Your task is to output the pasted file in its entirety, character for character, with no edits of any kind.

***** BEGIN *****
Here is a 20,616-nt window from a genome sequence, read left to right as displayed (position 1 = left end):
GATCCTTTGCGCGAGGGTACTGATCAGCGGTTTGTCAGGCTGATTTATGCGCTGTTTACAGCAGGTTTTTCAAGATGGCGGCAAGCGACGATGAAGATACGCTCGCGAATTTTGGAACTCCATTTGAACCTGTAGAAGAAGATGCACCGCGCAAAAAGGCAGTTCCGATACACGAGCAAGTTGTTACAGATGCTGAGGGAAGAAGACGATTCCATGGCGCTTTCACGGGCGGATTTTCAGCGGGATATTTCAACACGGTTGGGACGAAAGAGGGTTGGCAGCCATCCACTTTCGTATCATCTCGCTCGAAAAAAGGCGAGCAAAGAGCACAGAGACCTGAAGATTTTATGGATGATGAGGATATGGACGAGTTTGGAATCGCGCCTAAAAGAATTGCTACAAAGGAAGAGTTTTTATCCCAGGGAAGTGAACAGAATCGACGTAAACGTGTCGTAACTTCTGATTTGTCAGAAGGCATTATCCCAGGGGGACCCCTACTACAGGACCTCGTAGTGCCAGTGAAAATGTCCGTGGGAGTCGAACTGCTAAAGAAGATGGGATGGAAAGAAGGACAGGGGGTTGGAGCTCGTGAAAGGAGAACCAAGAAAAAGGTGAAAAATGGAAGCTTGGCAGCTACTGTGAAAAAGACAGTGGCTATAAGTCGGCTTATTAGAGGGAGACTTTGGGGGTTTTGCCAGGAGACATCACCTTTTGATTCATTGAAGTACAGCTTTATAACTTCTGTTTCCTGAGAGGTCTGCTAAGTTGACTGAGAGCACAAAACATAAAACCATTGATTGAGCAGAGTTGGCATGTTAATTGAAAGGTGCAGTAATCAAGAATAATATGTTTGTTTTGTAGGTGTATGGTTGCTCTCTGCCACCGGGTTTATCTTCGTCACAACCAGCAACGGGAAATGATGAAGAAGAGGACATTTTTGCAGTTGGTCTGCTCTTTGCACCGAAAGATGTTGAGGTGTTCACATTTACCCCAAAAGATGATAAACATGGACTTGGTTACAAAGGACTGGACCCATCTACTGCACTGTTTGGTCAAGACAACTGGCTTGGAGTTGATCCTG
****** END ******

Here is a 20,616-nt window from a genome sequence, read left to right as displayed (position 1 = left end):
GATCCTTTGCGCGAGGGTACTGATCAGCGGTTTGTCAGGCTGATTTATGCGCTGTTTACAGCAGGTTTTTCAAGATGGCGGCAAGCGACGATGAAGATACGCTCGCGAATTTTGGAACTCCATTTGAACCTGTAGAAGAAGATGCACCGCGCAAAAAGGCAGTTCCGATACACGAGCAAGTTGTTACAGATGCTGAGGGAAGAAGACGATTCCATGGCGCTTTCACGGGCGGATTTTCAGCGGGATATTTCAACACGGTTGGGACGAAAGAGGGTTGGCAGCCATCCACTTTCGTATCATCTCGCTCGAAAAAAGGCGAGCAAAGAGCACAGAGACCTGAAGATTTTATGGATGATGAGGATATGGACGAGTTTGGAATCGCGCCTAAAAGAATTGCTACAAAGGAAGAGTTTTTATCCCAGGGAAGTGAACAGAATCGACGTAAACGTGTCGTAACTTCTGATTTGTCAGAAGGCATTATCCCAGGGGGACCCCTACTACAGGACCTCGTAGTGCCAGTGAAAATGTCCGTGGGAGTCGAACTGCTAAAGAAGATGGGATGGAAAGAAGGACAGGGGGTTGGAGCTCGTGAAAGGAGAACCAAGAAAAAGGTGAAAAATGGAAGCTTGGCAGCTACTGTGAAAAAGACAGTGGCTATAAGTCGGCTTATTAGAGGGAGACTTTGGGGGTTTTGCCAGGAGACATCACCTTTTGATTCATTGAAGTACAGCTTTATAACTTCTGTTTCCTGAGAGGTCTGCTAAGTTGACTGAGAGCACAAAACATAAAACCATTGATTGAGCAGAGTTGGCATGTTAATTGAAAGGTGCAGTAATCAAGAATAATATGTTTGTTTTGTAGGTGTATGGTTGCTCTCTGCCACCGGGTTTATCTTCGTCACAACCAGCAACGGGAAATGATGAAGAAGAGGACATTTTTGCAGTTGGTCTGCTCTTTGCACCGAAAGATGTTGAGGTGTTCACATTTACCCCAAAAGATGATAAACATGGACTTGGTTACAAAGGACTGGACCCATCTACTGCACTGTTTGGTCAAGACAACTGGCTTGGAGTTGATCCTG